As I’ve continued Winter trail running in earnest this year, it didn’t take long to recognize that I needed a good pair of gaiters. When I think of gaiters, my mind conjures up the memories of my early skiing days when I wore neon yellow gaiters on the slopes. They seamlessly matched the neon yellow accents on my Columbia Bugaboo jacket, so I was stoked in a mid-80’s sort of way.

To my dismay, Outdoor Research doesn’t make their trail shoe-friendly FlexTex Gaiters in neon yellow, so the full 80’s redux will have to wait, but in the end these black beauties are well worth their weight in gold… err… make that stretchy nylon.

Features of the Flex-Tex Gaiters:

  • Durable, stretch-woven nylon fabric
  • 1-inch wide hook/loop front closure
  • Hook/loop shear tabs at top and bottom of front closure prevent separation
  • Double-riveted boot lace hook
  • Urethane-coated nylon instep strap
  • Sizes: S/M, L/XL
  • MSRP: $35

Outdoor Research Flex-Tex Gaiters Review

Just in the nick of time, the Flex-Tex gaiters came in for my winter trail running adventures. With the meager Utah snowpack this season, I’ve been trail running much more than I typically do. On my usual routes, the snowshoe traffic packs down the trail fairly quickly, thus allowing me to run on firm, snow-covered trails.

Where the Flex-Tex gatiers have been worth their weight in gold has been after a few inches of new snow has fallen on the packed trail. Their ability to keep snow out of my shoes has been superb. I really appreciate the 2-way stretch of the gaiters (fabric stretches fore/aft for a snug fit) and the streamlined cut. these are not meant to be worn with pants, so I typically ran with shorts or running tights and their svelte fit didn’t add any bulk or get in the way of my lightning-fast stride (well, on the downhill).

I found the instep strap to fit well with a variety of shoes including: New Balance MT910, Montrail Mountain Masochist GTX and Lafuma Sky Race OT. With each of them, I was able to get a snug fit and excellent coverage for running in 3-5 inches of new snow.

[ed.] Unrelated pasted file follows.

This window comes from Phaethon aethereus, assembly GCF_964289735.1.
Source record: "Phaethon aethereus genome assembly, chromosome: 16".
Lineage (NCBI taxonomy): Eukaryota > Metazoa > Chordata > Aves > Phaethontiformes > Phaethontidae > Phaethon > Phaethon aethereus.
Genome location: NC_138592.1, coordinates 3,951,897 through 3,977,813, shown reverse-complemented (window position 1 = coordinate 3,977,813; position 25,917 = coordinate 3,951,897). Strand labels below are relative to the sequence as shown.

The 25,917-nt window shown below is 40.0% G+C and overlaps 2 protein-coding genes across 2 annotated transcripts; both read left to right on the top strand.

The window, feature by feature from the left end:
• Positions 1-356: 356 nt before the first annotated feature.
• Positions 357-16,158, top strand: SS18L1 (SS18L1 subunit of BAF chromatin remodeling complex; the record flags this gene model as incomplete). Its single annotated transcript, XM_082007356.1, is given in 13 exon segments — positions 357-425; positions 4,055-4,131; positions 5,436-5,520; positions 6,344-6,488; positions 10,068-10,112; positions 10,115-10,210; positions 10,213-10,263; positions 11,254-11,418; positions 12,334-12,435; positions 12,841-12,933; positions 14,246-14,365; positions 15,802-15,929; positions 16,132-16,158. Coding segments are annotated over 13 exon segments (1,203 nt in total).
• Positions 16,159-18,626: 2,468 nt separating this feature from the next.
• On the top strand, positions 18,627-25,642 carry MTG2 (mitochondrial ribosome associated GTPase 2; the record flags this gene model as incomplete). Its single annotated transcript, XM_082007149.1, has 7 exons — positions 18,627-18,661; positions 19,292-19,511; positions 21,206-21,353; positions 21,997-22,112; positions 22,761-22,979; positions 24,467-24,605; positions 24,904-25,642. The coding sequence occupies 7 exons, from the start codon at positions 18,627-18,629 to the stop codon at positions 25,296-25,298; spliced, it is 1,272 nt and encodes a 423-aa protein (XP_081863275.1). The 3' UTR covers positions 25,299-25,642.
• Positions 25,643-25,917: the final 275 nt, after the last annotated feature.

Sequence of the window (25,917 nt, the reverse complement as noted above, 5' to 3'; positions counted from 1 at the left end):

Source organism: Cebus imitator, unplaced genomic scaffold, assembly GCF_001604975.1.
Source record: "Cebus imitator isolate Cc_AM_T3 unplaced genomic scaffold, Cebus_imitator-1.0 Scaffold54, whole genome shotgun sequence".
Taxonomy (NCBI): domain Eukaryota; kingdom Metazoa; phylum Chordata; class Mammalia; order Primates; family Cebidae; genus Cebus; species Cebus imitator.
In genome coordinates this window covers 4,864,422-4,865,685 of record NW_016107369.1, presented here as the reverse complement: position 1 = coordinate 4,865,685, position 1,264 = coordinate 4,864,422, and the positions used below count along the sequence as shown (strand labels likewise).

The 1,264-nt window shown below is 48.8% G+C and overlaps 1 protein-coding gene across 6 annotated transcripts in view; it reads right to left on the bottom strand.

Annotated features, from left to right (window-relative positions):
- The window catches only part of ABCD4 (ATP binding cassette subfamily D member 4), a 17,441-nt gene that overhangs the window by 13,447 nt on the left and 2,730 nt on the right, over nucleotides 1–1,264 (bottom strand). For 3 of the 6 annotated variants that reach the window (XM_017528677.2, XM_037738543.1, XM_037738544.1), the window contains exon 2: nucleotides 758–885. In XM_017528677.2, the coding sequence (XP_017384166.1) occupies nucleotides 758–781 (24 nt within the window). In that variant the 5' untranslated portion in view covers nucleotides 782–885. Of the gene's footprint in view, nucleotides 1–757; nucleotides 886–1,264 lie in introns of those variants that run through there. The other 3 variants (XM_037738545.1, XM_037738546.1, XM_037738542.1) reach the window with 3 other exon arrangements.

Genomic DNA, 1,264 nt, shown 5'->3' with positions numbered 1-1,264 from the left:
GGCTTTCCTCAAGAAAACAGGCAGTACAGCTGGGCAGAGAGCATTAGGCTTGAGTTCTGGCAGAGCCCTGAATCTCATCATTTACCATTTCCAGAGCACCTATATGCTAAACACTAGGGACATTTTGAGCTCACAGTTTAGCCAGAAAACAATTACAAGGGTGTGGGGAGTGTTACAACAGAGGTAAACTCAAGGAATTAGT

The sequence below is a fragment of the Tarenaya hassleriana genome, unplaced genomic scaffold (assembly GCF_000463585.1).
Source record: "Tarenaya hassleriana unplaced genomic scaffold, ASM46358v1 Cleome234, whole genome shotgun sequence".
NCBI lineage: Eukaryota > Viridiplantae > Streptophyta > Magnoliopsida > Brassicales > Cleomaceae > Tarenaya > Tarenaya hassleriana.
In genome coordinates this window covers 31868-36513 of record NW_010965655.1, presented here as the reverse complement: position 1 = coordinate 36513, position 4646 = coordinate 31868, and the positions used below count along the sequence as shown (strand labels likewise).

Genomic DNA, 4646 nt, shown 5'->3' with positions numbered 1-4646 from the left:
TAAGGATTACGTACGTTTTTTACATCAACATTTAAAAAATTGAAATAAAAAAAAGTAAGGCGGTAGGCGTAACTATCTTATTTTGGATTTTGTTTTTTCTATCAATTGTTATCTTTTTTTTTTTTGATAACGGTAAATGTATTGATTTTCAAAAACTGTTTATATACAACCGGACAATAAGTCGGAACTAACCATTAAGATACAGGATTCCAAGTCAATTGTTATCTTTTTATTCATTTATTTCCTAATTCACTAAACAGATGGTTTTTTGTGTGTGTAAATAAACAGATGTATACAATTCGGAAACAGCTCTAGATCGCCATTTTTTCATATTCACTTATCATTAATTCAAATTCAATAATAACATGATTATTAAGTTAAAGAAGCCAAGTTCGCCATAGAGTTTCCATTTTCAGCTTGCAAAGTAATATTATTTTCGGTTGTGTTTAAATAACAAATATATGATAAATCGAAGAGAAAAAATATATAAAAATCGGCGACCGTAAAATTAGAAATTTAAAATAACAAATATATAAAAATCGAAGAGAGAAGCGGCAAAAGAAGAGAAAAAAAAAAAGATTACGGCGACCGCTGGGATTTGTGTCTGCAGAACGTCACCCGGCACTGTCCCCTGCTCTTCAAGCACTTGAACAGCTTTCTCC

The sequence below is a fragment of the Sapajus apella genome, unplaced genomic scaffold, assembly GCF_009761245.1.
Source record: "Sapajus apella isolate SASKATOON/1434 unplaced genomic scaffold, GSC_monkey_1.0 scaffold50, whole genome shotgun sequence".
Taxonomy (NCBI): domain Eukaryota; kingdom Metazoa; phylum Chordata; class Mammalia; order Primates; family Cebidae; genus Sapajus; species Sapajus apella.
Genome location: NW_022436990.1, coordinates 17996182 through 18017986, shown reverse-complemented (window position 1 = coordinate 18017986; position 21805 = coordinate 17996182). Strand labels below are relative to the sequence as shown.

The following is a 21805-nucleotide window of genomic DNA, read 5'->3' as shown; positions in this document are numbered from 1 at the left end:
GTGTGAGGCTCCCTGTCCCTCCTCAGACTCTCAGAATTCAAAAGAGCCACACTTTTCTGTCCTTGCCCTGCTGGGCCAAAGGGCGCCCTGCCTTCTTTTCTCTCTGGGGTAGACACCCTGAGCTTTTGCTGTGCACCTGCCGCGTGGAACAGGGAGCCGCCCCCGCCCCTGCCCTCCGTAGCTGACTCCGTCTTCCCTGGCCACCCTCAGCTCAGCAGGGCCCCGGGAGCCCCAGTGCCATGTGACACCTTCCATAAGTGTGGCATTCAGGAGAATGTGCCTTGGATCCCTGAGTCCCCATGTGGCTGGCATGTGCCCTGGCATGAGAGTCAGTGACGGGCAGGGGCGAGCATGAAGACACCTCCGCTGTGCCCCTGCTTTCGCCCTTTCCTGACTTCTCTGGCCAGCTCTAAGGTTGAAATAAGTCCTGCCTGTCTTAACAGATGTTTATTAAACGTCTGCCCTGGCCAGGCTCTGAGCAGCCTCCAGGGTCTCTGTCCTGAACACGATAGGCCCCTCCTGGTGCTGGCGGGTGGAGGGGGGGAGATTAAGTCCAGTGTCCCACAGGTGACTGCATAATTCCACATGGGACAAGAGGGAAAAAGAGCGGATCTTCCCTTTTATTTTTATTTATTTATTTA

The Velcro lock tabs keep things in place should you get a little more aggressive on the trail and the simple lace hook keeps you covered. Not once did I get any snow intrusion while wearing these. The snug, 4-way stretch fabric maintains an excellent barrier.

My only real feedback on these gaiters is that the hook should be on the opposite side so you can hook it to your lace, then attach the Velcro from the other side to the top. As it is right now, you place the hook on your laces and then have to slip the attaching piece to the underside. It’s not a huge deal, but did cause me to mismatch them on occasion.

After posting the initial review, I have since used these snowshoe running with the Atlas Run snowshoes. The nature of snowshoe running flips a ton of snow all over the place and snow tended to enter into the gaiter from the top. Perhaps a more elastic upper cuff could eliminate this.

Good Flex-Tex

  • Streamlined fit… perfect for winter running
  • Stretch fabric moves with you
  • Stays secure with instep loop and Velcro closures
  • Easy on-off
  • Works with a variety of trail running shoes

Bad Flex-Tex

  • Lace hook should be switched to other end for easier Velcro attachment
  • An elastic upper-cuff closure could reduce snow intrusion while shoeshoe running (lots of snow flying around)
  • If your shoes don’t lace far down the forefoot (Inov-8 Roclite 312 GTX), you may not be able to attach the hook–just choose your shoes wisely
  • Unavailable in flashy 80’s neon yellow… sorry

Bottom Line: Outdoor Research Flex-Tex Gaiters

For winter running or wet-weather bushwacking, these gaiters are comfortable, durable and affordable. You can’t ask much more from a running-friendly gaiter.

Buy Now: Find Gaiters at REI.com

About Author

A Seattle native, Jason developed a love for the outdoors and a thing for mountains. That infatuation continues as he founded this site in 1999 --sharing his love of road biking, mountain biking, trail running and skiing. That passion is channeled into every article or gear review he writes. Utah's Wasatch Mountains are his playground.

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